The Scarlet Letter Scaffold Essay, Research Paper The Centering Link Nathaniel Hawthorne’s The Scarlet Letter, centers its plot, setting, and characters around the unifying scaffold. With each encounter at the scaffold, the four main characters, Hester, Pearl, Rev. Dimmesdale, and Mr. Chillingworth, become more emotionally connected to one another.
The Scarlet Letter Scaffold Essay, Research Paper
The Centering Link
Nathaniel Hawthorne’s The Scarlet Letter, centers its plot, setting, and characters around the unifying scaffold. With each encounter at the scaffold, the four main characters, Hester, Pearl, Rev. Dimmesdale, and Mr. Chillingworth, become more emotionally connected to one another. Each of the three meetings symbolizes a major turning point in the novel where a sin is confessed and/or developed. All four main characters interact together only at the scaffold.
During the first scaffold scene, Hester climbs the scaffold to display her scarlet letter ?A? to the public. The townspeople become aware of her sin of adultery, and view her differently after this event. In the second scene, Reverend Dimmesdale climbs the scaffold to confess his sin during the night, and Hester and Pearl join him. “God flashes” a great letter ?A? in the sky to show his disapproval toward the Reverend?s overall behavior. The third and final scaffold scene sends the Reverend to heaven and leaves Hester and Pearl on earth to grieve. Reverend Dimmesdale uses his final spark of energy to confess to the townspeople his sin that hid deep in his soul. Mr. Chillingworth watches Hester, Pearl, and Reverend Dimmesdale in each scene with disbelief. Major changes occur on the scaffold that signify a turning point in each character as well as the entirety of the novel.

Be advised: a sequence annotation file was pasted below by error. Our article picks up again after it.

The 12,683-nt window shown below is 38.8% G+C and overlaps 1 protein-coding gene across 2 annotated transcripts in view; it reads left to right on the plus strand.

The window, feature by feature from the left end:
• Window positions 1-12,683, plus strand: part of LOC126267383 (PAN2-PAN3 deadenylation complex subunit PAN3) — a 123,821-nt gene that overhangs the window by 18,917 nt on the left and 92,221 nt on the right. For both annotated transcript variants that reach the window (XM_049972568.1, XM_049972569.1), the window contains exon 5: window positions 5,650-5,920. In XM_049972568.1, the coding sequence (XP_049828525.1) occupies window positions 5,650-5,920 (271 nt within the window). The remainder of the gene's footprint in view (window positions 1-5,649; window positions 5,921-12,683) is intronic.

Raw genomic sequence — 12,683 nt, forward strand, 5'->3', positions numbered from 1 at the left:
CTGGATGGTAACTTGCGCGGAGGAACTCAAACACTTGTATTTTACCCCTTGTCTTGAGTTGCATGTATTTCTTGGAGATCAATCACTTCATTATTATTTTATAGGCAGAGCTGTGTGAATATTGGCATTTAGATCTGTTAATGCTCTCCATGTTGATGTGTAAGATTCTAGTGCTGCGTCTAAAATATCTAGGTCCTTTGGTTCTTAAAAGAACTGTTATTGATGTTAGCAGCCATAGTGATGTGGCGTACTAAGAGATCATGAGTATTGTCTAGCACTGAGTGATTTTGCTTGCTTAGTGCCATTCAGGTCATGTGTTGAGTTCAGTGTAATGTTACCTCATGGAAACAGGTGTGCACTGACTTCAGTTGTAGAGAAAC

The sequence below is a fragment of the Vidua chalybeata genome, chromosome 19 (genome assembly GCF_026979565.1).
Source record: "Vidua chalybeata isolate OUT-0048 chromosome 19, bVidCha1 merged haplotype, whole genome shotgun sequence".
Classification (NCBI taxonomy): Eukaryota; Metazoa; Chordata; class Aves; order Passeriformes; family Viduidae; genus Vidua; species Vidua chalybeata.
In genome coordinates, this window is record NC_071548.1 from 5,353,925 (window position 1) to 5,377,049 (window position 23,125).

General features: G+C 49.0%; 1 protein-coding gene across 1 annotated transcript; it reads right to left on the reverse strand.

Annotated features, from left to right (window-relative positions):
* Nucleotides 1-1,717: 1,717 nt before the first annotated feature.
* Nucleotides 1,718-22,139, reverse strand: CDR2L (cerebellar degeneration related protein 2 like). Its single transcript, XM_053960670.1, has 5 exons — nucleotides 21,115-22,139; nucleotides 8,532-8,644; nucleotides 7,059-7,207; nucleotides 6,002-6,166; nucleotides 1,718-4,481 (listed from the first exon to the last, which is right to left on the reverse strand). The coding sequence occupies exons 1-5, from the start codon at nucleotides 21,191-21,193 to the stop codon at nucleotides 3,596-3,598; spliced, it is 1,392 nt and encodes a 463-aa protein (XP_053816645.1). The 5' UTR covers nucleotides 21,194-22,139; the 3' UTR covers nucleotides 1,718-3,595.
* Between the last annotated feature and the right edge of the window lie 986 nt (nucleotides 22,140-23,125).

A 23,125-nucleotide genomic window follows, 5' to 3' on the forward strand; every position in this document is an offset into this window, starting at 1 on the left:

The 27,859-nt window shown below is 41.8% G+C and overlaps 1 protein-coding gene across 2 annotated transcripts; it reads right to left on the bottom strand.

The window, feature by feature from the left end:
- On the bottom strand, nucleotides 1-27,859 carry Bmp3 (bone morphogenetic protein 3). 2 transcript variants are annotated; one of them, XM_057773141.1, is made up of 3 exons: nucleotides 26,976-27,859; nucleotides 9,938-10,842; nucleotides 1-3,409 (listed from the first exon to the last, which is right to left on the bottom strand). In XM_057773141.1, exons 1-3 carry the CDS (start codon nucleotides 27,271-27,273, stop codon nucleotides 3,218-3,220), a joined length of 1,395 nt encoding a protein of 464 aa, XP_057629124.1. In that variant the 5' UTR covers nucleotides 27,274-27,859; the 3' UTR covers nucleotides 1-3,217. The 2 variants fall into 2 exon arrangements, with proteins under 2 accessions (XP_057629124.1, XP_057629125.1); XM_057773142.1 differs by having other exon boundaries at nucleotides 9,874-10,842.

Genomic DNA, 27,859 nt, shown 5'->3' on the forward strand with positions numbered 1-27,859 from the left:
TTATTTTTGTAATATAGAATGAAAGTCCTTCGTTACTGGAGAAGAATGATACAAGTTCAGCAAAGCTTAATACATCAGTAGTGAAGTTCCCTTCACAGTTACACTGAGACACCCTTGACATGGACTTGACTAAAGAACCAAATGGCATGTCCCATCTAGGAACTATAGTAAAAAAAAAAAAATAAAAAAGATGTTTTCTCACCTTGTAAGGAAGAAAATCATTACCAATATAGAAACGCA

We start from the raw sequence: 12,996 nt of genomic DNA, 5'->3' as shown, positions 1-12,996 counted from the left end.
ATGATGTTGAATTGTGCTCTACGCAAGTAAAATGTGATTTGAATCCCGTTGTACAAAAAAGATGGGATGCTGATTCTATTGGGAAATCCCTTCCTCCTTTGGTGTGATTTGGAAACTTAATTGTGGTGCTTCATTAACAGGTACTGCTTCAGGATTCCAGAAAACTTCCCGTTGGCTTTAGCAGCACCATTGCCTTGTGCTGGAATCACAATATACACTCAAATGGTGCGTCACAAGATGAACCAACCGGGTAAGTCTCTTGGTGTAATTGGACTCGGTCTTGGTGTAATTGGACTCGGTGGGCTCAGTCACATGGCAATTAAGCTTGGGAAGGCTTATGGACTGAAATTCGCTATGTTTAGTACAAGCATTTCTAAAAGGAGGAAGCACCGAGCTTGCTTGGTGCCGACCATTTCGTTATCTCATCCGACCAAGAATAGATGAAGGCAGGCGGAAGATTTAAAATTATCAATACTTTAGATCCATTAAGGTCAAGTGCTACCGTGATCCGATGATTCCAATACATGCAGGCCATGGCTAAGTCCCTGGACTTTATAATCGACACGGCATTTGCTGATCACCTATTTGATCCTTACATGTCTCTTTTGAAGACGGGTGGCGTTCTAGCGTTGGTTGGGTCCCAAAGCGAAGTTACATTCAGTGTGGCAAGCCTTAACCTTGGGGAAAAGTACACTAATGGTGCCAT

Overall, the scaffold symbolizes shame, confession, and death. After the first time Hester climbs the scaffold, the townspeople shun her from their town. Hester forcefully confesses her sin by flashing her scarlet letter “A,” and Rev. Dimmesdale confesses his sin by telling the townspeople the truth about himself. The deaths of Governor Winthrop and Rev. Dimmesdale both occur during confessions on the scaffold. All major turning points for the main characters occur here.